Concepts inThe complexity of perfect zero-knowledge
Interactive proof system
In computational complexity theory, an interactive proof system is an abstract machine that models computation as the exchange of messages between two parties. The parties, the verifier and the prover, interact by exchanging messages in order to ascertain whether a given string belongs to a language or not. The prover is all-powerful and possesses unlimited computational resources, but cannot be trusted, while the verifier has bounded computation power.
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NP-complete
In computational complexity theory, the complexity class NP-complete (abbreviated NP-C or NPC) is a class of decision problems. A decision problem L is NP-complete if it is in the set of NP problems so that any given solution to the decision problem can be verified in polynomial time, and also in the set of NP-hard problems so that any NP problem can be converted into L by a transformation of the inputs in polynomial time.
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Formal language
In mathematics, computer science, and linguistics, a formal language is a set of strings of symbols. The alphabet of a formal language is the set of symbols, letters, or tokens from which the strings of the language may be formed; frequently it is required to be finite. The strings formed from this alphabet are called words, and the words that belong to a particular formal language are sometimes called well-formed words or well-formed formulas.
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Polynomial hierarchy
In computational complexity theory, the polynomial hierarchy is a hierarchy of complexity classes that generalize the classes P, NP and co-NP to oracle machines. It is a resource-bounded counterpart to the arithmetical hierarchy and analytical hierarchy from mathematical logic.
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Zero-knowledge proof
In cryptography, a zero-knowledge proof or zero-knowledge protocol is an interactive method for one party to prove to another that a (usually mathematical) statement is true, without revealing anything other than the veracity of the statement.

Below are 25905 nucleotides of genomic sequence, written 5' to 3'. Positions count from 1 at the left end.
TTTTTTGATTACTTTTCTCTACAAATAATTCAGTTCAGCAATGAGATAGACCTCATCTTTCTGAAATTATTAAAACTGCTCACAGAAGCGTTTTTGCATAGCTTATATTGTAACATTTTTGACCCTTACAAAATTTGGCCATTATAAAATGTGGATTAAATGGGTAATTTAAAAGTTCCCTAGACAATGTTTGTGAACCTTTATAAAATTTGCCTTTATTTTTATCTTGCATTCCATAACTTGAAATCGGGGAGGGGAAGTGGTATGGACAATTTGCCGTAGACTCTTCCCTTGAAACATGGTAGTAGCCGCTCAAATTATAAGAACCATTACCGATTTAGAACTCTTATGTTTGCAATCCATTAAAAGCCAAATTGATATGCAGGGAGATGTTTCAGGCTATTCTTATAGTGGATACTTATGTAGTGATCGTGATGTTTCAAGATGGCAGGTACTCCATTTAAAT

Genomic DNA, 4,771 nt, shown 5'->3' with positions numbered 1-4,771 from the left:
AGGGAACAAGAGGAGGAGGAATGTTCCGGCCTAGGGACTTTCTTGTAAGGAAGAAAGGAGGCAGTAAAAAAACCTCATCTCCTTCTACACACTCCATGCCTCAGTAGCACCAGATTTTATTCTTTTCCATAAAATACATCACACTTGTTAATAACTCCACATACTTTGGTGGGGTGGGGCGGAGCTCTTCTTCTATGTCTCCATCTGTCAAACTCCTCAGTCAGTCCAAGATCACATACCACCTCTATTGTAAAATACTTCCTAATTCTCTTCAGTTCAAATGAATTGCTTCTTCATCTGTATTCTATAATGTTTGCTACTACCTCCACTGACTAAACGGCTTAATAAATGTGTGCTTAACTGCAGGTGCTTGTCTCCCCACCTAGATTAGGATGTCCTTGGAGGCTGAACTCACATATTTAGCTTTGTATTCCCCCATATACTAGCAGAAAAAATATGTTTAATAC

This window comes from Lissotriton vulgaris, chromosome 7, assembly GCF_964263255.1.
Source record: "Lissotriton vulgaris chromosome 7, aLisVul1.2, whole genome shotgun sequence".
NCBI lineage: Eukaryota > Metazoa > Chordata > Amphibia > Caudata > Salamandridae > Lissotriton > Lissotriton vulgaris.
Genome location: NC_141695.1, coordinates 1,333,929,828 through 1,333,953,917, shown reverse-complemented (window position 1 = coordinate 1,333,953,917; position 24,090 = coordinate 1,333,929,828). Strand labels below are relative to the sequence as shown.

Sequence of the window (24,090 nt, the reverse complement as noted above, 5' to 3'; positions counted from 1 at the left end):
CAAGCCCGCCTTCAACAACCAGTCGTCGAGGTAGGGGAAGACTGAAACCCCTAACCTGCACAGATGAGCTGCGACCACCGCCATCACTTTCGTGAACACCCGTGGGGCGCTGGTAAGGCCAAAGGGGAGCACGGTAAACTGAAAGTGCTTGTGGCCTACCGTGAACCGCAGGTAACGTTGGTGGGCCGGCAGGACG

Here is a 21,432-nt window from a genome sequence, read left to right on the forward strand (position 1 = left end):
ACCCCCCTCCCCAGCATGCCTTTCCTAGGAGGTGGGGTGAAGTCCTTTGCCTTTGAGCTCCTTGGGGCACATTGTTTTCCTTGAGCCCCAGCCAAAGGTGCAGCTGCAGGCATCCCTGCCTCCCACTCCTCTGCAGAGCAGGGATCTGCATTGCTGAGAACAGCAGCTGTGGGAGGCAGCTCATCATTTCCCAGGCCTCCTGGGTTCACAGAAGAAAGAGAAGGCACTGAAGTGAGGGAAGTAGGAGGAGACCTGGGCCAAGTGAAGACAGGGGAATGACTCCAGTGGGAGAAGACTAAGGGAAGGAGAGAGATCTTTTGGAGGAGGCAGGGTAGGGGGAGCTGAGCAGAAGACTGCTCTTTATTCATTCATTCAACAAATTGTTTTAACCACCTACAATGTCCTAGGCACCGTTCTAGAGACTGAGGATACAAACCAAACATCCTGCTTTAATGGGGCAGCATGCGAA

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Complement (complexity)
In computational complexity theory, the complement of a decision problem is the decision problem resulting from reversing the yes and no answers. Equivalently, if we define decision problems as sets of finite strings, then the complement of this set over some fixed domain is its complement problem. For example, one important problem is whether a number is a prime number. Its complement is to determine whether a number is a composite number (a number which is not prime).
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String (computer science)
In formal languages, which are used in mathematical logic and theoretical computer science, a string is a finite sequence of symbols that are chosen from a set called an alphabet. In computer programming, a string is traditionally a sequence of characters, either as a literal constant or as some kind of variable. The latter may allow its elements to be mutated and/or the length changed, or it may be fixed (after creation).
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Information theory
Information theory is a branch of applied mathematics and electrical engineering involving the quantification of information. Information theory was developed by Claude E. Shannon to find fundamental limits on signal processing operations such as compressing data and on reliably storing and communicating data.
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